X = b*(1-U)^(-1/a)
pareto = function(x){(a*(b^a)/x^(a+1))}

summary(X)
##                Min.             1st Qu.              Median
##  2.0003103289867905  2.2048580148641430  2.5031823508377102
##                Mean             3rd Qu.                Max.
##  2.9690832866834609  3.1613937424093539 23.7725736025729120
hist(X, probability = TRUE, breaks = 25, xlim =c(0, 20),
col = "gray", border = "white",
main = "Inverse Transform: Pareto(3,2)", xlab = "x")
curve(pareto(x), from = 0, to = 40, add = TRUE, col = "blue") ## 12.2 The double exponential (Laplace) distribution is given by formula:

$DE(\mu, \alpha) = \frac{\alpha}{2} e^{(-\alpha|x - \mu|)}$

CDF: $F(x)=\int_{-\infty}^{x} f(x) dx$

$F(x)=\int_{-\infty}^{x} \frac{\alpha}{2}e^{-\alpha(x-\mu)} dx ,~~~~~(if~~x>\mu)$ $=1-\int_{x}^{\infty} \frac{\alpha}{2}e^{-\alpha(x-\mu)} dx$

$=1-\frac{1}{2}e^{-\alpha(x-\mu)}$

$F(x)=\int_{-\infty}^{x} \frac{\alpha}{2}e^{\alpha(x-\mu)} dx ,~~~~~(if~~x\leq\mu)$

$=\frac{1}{2}e^{\alpha(x-\mu)}$ Inverse of CDF

$For~~x>\mu,~we~got~F(x)=1-\frac{1}{2}e^{-\alpha(x-\mu)}$ $y=1-\frac{1}{2}e^{-\alpha(x-\mu)}$ $\frac{ln(2-2y)-\alpha\mu}{-\alpha}=x$ $For~U\sim U(0,1),~~~~~\frac{ln(2-2U)-\alpha\mu}{-\alpha}=X$ $For~~x\leq\mu,~we~got~F(x)=\frac{1}{2}e^{\alpha(x-\mu)}$ $y=\frac{1}{2}e^{\alpha(x-\mu)}$ $\frac{ln(2y)}{\alpha}+\mu=x$ $For~U\sim U(0,1),~~~~~\frac{ln(2U)}{\alpha}+\mu=X$

de_dist <- function(u, mu, a){
de_distribution <- c()

for (i in 1:length(u)){
if (u[i] > 0.5){
de_distribution[i] <- (log(2-2*u[i])-a*mu)/(-a)
}
else {
de_distribution[i] <- (log(2*u[i])/a)+mu
}
}
return(de_distribution)
}
new_distribution <- de_dist(runif(10000, 0, 1), mu=0, a=1)
hist(new_distribution, breaks = 1000) # 13 Generate Normal distribution using uniform

box_muller <- function(n = 1, mean = 0, sd = 1)
{
x <- vector("numeric", n)

i <- 1
while(i <= n)
{
u1 <- runif(1, 0, 1)
u2 <- runif(1, 0, 1)

x[i] <- sqrt(-2 * log(u1)) * cos(2 * pi * u2)

if ((i + 1) <= n)
{
x[i + 1] <- sqrt(-2 * log(u1)) * sin(2 * pi * u2)
i <- i + 1
}

i <- i + 1
}

x * sd + mean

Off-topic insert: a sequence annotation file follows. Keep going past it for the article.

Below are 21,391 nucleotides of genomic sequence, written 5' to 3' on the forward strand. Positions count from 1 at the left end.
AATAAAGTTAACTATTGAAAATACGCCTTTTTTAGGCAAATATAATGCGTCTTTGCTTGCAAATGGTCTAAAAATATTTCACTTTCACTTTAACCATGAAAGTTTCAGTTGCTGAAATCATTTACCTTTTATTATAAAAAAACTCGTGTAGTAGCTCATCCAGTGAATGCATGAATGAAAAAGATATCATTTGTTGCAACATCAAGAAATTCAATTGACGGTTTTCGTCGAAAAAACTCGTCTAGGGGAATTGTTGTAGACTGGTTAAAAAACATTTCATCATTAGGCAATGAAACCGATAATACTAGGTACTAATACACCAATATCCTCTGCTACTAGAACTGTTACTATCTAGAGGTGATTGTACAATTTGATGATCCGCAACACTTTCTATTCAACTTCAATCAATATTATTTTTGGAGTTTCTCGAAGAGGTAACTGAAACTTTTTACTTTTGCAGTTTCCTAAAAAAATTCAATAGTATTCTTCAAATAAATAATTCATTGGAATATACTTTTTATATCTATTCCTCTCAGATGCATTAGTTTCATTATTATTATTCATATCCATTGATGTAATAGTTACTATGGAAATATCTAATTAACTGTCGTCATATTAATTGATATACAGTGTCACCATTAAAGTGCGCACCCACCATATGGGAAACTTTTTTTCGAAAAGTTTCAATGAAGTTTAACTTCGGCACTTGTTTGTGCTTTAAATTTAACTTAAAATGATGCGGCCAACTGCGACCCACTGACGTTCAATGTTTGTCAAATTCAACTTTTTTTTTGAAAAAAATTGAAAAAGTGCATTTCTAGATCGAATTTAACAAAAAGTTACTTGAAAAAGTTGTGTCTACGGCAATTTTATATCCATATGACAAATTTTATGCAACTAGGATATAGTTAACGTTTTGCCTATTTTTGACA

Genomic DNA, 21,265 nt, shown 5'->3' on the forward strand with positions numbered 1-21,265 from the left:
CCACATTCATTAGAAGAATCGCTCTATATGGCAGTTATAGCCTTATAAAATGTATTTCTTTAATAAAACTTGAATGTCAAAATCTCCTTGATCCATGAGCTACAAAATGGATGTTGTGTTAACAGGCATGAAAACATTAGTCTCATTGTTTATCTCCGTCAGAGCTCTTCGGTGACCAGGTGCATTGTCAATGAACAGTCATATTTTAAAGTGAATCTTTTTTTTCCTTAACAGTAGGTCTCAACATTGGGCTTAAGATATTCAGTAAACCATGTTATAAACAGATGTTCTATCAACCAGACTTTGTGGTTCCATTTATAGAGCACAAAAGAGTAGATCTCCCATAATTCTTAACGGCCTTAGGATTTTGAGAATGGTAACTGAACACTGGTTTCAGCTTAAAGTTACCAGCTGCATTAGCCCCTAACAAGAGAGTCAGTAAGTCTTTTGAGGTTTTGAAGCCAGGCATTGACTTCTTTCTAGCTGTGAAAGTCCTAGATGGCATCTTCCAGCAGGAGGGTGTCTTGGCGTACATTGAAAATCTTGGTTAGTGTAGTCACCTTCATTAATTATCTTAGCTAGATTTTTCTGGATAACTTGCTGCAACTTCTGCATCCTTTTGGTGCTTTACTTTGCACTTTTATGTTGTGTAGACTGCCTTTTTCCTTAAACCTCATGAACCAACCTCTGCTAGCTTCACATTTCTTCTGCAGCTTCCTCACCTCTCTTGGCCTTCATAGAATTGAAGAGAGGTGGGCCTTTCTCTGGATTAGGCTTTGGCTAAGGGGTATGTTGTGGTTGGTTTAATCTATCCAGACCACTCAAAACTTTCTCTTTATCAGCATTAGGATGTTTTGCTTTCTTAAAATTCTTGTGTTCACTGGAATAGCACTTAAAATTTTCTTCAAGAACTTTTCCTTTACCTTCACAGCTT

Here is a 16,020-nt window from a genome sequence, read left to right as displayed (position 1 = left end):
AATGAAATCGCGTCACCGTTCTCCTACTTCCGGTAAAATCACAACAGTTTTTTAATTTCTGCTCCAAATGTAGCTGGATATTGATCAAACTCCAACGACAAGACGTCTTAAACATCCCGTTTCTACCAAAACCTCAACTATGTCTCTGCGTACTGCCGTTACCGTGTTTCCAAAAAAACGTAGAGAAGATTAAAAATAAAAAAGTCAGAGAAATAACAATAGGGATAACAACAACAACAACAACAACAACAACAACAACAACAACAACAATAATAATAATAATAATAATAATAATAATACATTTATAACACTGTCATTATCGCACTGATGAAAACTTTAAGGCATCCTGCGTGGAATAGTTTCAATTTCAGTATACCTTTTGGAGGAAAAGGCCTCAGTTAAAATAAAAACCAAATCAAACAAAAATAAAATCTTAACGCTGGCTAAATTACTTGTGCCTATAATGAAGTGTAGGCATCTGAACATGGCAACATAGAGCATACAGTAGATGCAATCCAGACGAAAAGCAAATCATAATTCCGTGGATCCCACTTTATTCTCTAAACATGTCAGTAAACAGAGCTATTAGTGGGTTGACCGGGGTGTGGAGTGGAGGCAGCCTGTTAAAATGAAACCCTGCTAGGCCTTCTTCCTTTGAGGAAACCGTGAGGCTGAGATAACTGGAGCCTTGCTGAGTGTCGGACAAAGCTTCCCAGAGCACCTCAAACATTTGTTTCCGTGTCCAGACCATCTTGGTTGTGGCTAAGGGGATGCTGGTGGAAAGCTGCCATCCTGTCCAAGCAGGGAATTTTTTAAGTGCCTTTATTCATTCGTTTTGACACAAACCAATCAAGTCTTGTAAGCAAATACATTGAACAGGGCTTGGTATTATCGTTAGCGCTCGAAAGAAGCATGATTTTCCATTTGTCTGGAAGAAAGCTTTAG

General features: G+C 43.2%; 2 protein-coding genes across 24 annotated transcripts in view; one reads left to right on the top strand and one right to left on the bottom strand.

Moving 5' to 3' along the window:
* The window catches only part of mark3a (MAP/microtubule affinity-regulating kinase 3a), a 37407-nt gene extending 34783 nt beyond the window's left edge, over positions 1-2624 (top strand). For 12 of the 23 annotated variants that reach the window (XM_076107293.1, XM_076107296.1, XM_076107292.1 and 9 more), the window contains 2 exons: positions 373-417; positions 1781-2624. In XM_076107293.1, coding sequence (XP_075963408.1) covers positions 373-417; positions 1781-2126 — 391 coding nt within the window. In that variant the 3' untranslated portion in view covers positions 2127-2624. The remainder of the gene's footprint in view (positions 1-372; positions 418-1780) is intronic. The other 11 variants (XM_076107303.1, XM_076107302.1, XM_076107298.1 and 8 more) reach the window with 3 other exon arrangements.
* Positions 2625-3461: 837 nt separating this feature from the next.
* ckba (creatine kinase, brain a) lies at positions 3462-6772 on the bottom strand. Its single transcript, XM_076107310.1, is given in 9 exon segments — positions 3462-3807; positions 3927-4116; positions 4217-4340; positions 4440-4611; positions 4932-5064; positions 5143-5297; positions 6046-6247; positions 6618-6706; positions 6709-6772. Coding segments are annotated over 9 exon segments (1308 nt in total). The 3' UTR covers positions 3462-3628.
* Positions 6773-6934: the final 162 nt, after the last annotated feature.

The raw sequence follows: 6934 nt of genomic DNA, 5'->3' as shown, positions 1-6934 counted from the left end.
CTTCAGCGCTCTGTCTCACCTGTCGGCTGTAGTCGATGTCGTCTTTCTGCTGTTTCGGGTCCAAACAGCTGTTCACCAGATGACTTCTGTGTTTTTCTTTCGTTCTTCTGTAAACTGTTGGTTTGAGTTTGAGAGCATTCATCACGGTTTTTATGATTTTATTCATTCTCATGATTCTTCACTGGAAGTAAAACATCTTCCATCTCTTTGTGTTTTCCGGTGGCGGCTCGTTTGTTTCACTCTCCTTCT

}

hist(box_muller(1000)) # 14 Accpetance/Rejection Method

To generate $n$ samples, for(i in 1:n)

1. Generate $Y \sim g_Y(t)$ and $U \sim Unif(0,1)$

2. If $U \leq \frac{f(Y)}{M \times g(Y)}$ then we accept $Y$, such that $Y = X$

3. Repeat until you have sufficient samples

In order for the algorithm to work we require the following constraings:

1. $f$ and $g$ have to have compatible supports (i.e. $g(x) > 0$ when $f(x) > 0$)

2. There is a constant $M$ such that $\frac{f(t)}{g(t)} \leq M$

## 14.1 Example: Beta(2,2)

Suppose we’d like to generate samples from $Beta(2,2)$ distribution. The density function for $Beta(2,2)$ is simply $f(x) = 6x(1 - x)$ for $0 < x < 1$. Since our domain is between 0 and 1, we can use a simple $Unif(0,1)$ density as our instrumental density, $g$. Then, by the accept-reject algorithm we can simulate a random variable $Y \sim g$, and a random variable $U \sim Unif(0,1)$. Then, if $M \times U \leq \frac{f(Y)}{ g(Y)}$ we accept the candidate variable $Y \sim g$ as $X$, $X = Y$. Otherwise, we reject $Y$ and simulate again until we get an appropriate sample size. ### 14.1.1 Generating N points and finding maximizing value

Note that the target density $f$ has a maximum of 1.5, so we can set M = 1.5 (using calculus or use optimize function as shown)

# find M using optimize
f <- function(x){ 6*x*(1 - x)} ## pdf of Beta(2,2)
max_find <- optimize(f=f, lower = 0, upper = 10, maximum = TRUE)
max_find
## $maximum ##  0.49999999999999956 ## ##$objective
##  1.5